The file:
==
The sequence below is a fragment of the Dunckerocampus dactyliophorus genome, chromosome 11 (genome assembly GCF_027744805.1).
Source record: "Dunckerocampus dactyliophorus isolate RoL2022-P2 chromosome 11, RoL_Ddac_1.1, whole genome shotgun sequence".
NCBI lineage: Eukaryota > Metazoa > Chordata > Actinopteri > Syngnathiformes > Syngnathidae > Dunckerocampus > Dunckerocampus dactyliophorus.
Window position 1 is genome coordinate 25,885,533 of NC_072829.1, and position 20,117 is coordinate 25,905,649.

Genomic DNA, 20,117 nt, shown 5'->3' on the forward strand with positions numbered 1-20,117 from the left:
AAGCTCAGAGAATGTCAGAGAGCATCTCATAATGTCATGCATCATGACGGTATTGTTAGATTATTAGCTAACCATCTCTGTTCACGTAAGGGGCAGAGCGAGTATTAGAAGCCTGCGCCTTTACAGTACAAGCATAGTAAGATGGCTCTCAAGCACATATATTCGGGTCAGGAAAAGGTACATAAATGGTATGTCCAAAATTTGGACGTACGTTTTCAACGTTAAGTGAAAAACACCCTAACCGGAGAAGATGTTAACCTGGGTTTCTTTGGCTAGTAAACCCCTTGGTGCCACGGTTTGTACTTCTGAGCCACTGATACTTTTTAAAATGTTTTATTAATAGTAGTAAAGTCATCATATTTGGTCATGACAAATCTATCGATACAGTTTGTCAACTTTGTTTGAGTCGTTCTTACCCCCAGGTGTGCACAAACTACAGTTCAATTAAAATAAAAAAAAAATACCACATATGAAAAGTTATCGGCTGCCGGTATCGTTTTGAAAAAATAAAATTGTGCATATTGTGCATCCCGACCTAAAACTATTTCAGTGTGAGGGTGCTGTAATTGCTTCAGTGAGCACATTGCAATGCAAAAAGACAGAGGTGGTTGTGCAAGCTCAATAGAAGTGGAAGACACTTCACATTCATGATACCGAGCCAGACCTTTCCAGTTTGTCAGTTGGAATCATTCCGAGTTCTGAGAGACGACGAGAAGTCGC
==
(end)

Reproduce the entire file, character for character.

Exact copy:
The sequence below is a fragment of the Dunckerocampus dactyliophorus genome, chromosome 11 (genome assembly GCF_027744805.1).
Source record: "Dunckerocampus dactyliophorus isolate RoL2022-P2 chromosome 11, RoL_Ddac_1.1, whole genome shotgun sequence".
NCBI lineage: Eukaryota > Metazoa > Chordata > Actinopteri > Syngnathiformes > Syngnathidae > Dunckerocampus > Dunckerocampus dactyliophorus.
Window position 1 is genome coordinate 25,885,533 of NC_072829.1, and position 20,117 is coordinate 25,905,649.

Genomic DNA, 20,117 nt, shown 5'->3' on the forward strand with positions numbered 1-20,117 from the left:
AAGCTCAGAGAATGTCAGAGAGCATCTCATAATGTCATGCATCATGACGGTATTGTTAGATTATTAGCTAACCATCTCTGTTCACGTAAGGGGCAGAGCGAGTATTAGAAGCCTGCGCCTTTACAGTACAAGCATAGTAAGATGGCTCTCAAGCACATATATTCGGGTCAGGAAAAGGTACATAAATGGTATGTCCAAAATTTGGACGTACGTTTTCAACGTTAAGTGAAAAACACCCTAACCGGAGAAGATGTTAACCTGGGTTTCTTTGGCTAGTAAACCCCTTGGTGCCACGGTTTGTACTTCTGAGCCACTGATACTTTTTAAAATGTTTTATTAATAGTAGTAAAGTCATCATATTTGGTCATGACAAATCTATCGATACAGTTTGTCAACTTTGTTTGAGTCGTTCTTACCCCCAGGTGTGCACAAACTACAGTTCAATTAAAATAAAAAAAAAATACCACATATGAAAAGTTATCGGCTGCCGGTATCGTTTTGAAAAAATAAAATTGTGCATATTGTGCATCCCGACCTAAAACTATTTCAGTGTGAGGGTGCTGTAATTGCTTCAGTGAGCACATTGCAATGCAAAAAGACAGAGGTGGTTGTGCAAGCTCAATAGAAGTGGAAGACACTTCACATTCATGATACCGAGCCAGACCTTTCCAGTTTGTCAGTTGGAATCATTCCGAGTTCTGAGAGACGACGAGAAGTCGC